News

Afghanistan, African Countries Lead Global Food Insecurity

Afghanistan and nine African countries top a list measuring global food insecurity, which was released on Thursday, Agence France-Presse reports.

  The risk analysis firm Maplecroft compiled the Food Security Risk Index 2010 based on a survey of 163 countries. The firm consulted with the U.N. World Food Program to develop 12 measures of food security, including "cereal production, GDP per capita, risk of extreme weather events, quality of agricultural and distribution infrastructure, conflict and effectiveness of government," AFP writes (8/18).
  "Poverty, poor infrastructure and the ongoing war between NATO forces and insurgents" contributed to putting Afghanistan in the top spot, the U.K. Press Association reports. "Maplecroft said the food security situation there remained precarious because of the continuing violence, failing road and telecommunications networks and the country's vulnerability to droughts and flooding" (8/18).
  The Democratic Republic of Congo, Burundi, Eritrea, Sudan, Ethiopia, Angola, Liberia, Chad and Zimbabwe follow Afghanistan on the list and are also considered at "extreme risk" for food insecurity, according to a Maplecroft press release. "In all, African nations make up 36 of the 50 nations most at risk in the index," the press release states. "Sub-Saharan Africa is particularly vulnerable to food insecurity because of the frequency of extreme weather events, high rates of poverty and failing infrastructures, including road and telecommunications networks, which decrease both production and distribution capacity. Conflict is also a major driver of food insecurity and the ongoing violence in Afghanistan and DR Congo is largely responsible for the precarious food security situation in both countries" (8/19).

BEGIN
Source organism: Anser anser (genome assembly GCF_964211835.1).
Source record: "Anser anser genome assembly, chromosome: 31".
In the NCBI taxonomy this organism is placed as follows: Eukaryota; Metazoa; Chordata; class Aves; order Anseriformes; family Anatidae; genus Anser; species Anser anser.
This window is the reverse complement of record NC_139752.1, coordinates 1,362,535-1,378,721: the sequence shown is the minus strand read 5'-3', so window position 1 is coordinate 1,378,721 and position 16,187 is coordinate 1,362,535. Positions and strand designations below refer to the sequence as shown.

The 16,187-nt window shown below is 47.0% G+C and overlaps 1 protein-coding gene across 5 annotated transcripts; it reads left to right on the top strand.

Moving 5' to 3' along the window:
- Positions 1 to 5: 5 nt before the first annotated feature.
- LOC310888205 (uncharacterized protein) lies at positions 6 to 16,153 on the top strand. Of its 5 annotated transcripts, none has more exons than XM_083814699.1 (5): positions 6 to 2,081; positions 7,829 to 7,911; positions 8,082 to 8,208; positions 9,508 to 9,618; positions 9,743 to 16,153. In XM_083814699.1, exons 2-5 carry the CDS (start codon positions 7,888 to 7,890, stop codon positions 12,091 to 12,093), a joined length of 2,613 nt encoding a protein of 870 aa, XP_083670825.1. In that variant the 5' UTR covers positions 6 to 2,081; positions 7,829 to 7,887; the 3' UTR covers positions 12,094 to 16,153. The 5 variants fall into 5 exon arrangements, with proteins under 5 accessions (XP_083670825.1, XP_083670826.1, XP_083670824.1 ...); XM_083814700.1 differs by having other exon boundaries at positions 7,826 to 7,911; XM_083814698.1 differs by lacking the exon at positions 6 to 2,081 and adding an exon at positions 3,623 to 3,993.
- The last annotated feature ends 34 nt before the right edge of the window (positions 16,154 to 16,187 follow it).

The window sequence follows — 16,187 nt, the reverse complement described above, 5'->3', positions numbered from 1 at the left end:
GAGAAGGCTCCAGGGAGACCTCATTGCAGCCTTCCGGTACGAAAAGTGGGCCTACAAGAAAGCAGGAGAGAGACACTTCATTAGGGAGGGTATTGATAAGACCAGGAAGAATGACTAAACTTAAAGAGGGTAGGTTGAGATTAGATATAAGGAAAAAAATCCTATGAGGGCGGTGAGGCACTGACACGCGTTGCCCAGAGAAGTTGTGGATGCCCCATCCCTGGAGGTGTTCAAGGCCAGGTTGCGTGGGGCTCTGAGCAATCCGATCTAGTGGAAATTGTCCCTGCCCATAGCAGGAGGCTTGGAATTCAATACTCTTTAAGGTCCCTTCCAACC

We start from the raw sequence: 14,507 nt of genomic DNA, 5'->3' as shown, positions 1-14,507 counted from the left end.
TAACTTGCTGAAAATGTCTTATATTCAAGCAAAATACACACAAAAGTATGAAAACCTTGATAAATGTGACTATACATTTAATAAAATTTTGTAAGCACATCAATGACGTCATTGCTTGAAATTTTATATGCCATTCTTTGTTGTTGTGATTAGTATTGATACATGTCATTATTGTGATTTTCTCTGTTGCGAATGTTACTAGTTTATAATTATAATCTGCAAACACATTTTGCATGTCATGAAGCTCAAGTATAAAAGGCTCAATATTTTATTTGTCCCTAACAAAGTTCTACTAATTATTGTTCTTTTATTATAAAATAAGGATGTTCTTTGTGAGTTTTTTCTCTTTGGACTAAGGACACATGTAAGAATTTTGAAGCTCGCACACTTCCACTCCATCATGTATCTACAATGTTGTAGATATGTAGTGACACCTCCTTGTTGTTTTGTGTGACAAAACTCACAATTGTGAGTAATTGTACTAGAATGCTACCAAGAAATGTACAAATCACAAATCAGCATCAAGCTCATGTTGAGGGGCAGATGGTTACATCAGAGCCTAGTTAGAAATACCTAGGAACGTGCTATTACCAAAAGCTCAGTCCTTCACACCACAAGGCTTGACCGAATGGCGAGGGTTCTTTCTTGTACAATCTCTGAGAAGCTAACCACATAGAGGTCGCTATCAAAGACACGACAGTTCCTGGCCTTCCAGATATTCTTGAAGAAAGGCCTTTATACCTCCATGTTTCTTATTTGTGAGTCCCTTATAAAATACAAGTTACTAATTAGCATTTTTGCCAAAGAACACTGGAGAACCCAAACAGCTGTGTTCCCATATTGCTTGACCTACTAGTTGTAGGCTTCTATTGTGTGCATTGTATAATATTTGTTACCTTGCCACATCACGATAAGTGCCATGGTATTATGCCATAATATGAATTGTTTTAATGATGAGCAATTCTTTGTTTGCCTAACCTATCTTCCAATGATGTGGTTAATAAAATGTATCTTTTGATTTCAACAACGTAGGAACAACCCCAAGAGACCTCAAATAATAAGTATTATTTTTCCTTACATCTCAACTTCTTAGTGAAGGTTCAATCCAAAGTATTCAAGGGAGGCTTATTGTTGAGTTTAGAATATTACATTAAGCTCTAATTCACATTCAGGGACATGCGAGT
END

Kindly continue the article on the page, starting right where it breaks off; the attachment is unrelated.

Fiona Place, an environmental analyst at Maplecroft, said, "Russian brakes on exports, plus a reduction in Canada's harvest by almost a quarter due to flooding in June, are provoking fluctuations in the commodity markets." According to Place, this activity "will further affect the food security of the most vulnerable countries," the Guardian writes (Allen, 8/19).
  This information was reprinted from globalhealth.kff.org with kind permission from the Henry J. Kaiser Family Foundation. You can view the entire Kaiser Daily Global Health Policy Report, search the archives and sign up for email delivery at globalhealth.kff.org.
  From Henry J. Kaiser Family Foundation.


For more information, please click on my msn: wuhandrlee@hotmail.com,my telephone number is:+86-027-87105085.
Liaison: Wuhan Dr. Li's Clinic
Address: #270, Publication Center Road ,Xiongchu Avenue, Hongshan District, Wuhan, Hubei Province, China.
If I am not online, please send me an email to wuhandrlee@hotmail.com.

    Pre:Chinese Herbs Offer Novel Diabetes Hope

    Next:Skin Condition Associated With Depression, Anxiety

    New Comment ()

    Submit Comment

    

Click me to change the verification code

    Related Articles